Annual Review of Phytopathology     Full-text available via subscription   (Followers: 10)
Anthropological Review     Open Access   (Followers: 25)
Anti-Infective Agents     Hybrid Journal   (Followers: 3)
Antibiotics     Open Access   (Followers: 8)
Antioxidants     Open Access   (Followers: 4)
Antioxidants & Redox Signaling     Hybrid Journal   (Followers: 8)
Antonie van Leeuwenhoek     Hybrid Journal   (Followers: 5)
Anzeiger für Schädlingskunde     Hybrid Journal   (Followers: 1)
Apidologie     Hybrid Journal   (Followers: 4)
Apmis     Hybrid Journal   (Followers: 1)
APOPTOSIS     Hybrid Journal   (Followers: 8)
Applied Bionics and Biomechanics     Open Access   (Followers: 8)
Applied Vegetation Science     Full-text available via subscription   (Followers: 9)
Aquaculture Environment Interactions     Open Access   (Followers: 2)
Aquaculture International     Hybrid Journal   (Followers: 22)
Aquaculture Reports     Open Access   (Followers: 3)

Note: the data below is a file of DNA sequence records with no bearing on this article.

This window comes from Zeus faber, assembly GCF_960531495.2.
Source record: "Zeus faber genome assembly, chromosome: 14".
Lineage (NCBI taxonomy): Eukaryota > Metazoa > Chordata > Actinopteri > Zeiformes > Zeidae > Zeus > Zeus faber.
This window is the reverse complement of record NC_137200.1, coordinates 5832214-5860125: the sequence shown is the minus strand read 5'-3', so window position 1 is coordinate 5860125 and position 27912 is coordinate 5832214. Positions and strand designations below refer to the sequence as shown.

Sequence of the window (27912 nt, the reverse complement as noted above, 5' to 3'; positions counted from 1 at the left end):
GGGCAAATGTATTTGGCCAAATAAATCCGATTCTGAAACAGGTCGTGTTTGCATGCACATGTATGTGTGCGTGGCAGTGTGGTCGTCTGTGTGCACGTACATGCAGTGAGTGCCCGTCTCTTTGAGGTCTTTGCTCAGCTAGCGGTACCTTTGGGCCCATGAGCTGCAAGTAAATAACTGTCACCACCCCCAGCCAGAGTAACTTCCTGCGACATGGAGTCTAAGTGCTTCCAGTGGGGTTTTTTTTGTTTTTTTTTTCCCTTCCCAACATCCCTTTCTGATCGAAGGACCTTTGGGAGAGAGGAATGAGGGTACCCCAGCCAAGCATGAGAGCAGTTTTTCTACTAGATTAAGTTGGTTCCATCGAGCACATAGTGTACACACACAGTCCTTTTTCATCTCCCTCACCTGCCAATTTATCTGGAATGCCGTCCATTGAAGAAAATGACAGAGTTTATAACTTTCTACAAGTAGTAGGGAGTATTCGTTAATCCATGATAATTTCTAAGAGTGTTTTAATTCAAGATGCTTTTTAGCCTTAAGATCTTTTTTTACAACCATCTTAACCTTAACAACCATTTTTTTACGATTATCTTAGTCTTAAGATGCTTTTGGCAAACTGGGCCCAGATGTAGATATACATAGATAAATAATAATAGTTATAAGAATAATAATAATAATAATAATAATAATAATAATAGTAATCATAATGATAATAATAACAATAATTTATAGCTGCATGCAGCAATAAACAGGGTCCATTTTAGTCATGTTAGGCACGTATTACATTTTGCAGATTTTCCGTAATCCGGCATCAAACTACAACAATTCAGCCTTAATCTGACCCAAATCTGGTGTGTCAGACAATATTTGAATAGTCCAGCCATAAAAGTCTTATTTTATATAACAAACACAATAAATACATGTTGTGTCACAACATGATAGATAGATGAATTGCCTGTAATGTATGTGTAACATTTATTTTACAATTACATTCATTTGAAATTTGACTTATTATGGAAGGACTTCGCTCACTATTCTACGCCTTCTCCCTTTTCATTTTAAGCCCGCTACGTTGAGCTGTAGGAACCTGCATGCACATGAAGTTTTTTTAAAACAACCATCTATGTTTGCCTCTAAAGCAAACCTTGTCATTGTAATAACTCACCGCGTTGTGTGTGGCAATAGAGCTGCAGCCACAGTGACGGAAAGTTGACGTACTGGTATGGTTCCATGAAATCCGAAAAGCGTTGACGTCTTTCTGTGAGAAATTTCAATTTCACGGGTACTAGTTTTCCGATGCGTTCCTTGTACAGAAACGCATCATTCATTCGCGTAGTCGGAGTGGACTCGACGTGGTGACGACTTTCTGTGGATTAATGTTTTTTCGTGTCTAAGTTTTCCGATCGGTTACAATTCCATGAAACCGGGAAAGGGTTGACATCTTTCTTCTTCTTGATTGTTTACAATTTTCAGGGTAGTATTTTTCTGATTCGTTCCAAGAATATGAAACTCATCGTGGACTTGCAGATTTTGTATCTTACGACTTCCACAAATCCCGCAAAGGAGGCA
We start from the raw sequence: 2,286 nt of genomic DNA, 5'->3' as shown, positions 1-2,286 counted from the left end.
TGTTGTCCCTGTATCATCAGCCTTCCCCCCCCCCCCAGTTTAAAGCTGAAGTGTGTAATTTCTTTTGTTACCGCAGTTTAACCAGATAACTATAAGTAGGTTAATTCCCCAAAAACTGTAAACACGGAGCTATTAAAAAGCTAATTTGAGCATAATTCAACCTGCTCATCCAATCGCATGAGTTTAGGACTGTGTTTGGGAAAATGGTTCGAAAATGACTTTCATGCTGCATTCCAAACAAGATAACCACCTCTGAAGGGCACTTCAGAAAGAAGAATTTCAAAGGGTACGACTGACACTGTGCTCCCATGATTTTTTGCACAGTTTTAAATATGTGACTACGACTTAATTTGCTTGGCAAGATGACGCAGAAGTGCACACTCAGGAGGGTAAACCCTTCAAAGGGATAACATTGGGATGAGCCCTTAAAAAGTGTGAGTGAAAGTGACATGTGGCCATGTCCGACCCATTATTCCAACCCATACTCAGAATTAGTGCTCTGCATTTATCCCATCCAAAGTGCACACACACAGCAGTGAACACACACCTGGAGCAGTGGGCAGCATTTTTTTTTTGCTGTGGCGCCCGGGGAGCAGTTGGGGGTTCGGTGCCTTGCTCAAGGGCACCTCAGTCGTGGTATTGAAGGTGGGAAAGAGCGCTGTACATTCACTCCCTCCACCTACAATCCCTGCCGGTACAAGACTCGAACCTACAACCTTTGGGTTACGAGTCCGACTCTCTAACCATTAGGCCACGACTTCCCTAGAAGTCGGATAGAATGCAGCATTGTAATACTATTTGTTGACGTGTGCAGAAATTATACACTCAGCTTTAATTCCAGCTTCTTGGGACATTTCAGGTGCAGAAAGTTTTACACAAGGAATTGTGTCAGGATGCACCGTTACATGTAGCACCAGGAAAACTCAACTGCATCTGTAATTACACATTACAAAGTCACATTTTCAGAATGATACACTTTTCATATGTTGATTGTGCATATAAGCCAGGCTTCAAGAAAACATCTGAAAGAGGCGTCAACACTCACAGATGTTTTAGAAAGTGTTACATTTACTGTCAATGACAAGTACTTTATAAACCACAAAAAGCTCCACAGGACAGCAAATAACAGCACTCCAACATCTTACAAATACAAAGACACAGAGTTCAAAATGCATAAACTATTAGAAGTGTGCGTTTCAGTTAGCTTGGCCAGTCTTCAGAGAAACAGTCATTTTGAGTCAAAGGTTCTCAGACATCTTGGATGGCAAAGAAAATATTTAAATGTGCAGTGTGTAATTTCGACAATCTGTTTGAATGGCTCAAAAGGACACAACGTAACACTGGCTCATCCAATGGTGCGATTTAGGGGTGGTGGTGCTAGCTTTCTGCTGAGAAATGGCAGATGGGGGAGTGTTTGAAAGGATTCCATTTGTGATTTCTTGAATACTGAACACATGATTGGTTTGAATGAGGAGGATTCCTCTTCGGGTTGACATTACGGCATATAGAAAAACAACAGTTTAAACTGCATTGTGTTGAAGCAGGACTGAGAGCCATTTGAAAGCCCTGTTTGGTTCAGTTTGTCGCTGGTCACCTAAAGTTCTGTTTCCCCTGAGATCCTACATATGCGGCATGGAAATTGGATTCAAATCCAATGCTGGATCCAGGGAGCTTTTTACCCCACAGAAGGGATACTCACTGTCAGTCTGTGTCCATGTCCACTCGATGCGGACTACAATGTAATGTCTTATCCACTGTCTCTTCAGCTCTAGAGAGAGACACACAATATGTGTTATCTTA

Aquaculture, Aquarium, Conservation & Legislation - International Journal of the Bioflux Society     Open Access   (Followers: 6)
Aquatic Biology     Open Access   (Followers: 4)
Aquatic Ecology     Hybrid Journal   (Followers: 30)
Aquatic Ecosystem Health & Management     Hybrid Journal   (Followers: 13)
Aquatic Science and Technology     Open Access   (Followers: 3)
Aquatic Toxicology     Hybrid Journal   (Followers: 19)
Archaea     Open Access   (Followers: 3)
Archiv für Molluskenkunde: International Journal of Malacology     Full-text available via subscription   (Followers: 3)
Archives of Biomedical Sciences     Open Access   (Followers: 7)
Archives of Microbiology     Hybrid Journal   (Followers: 8)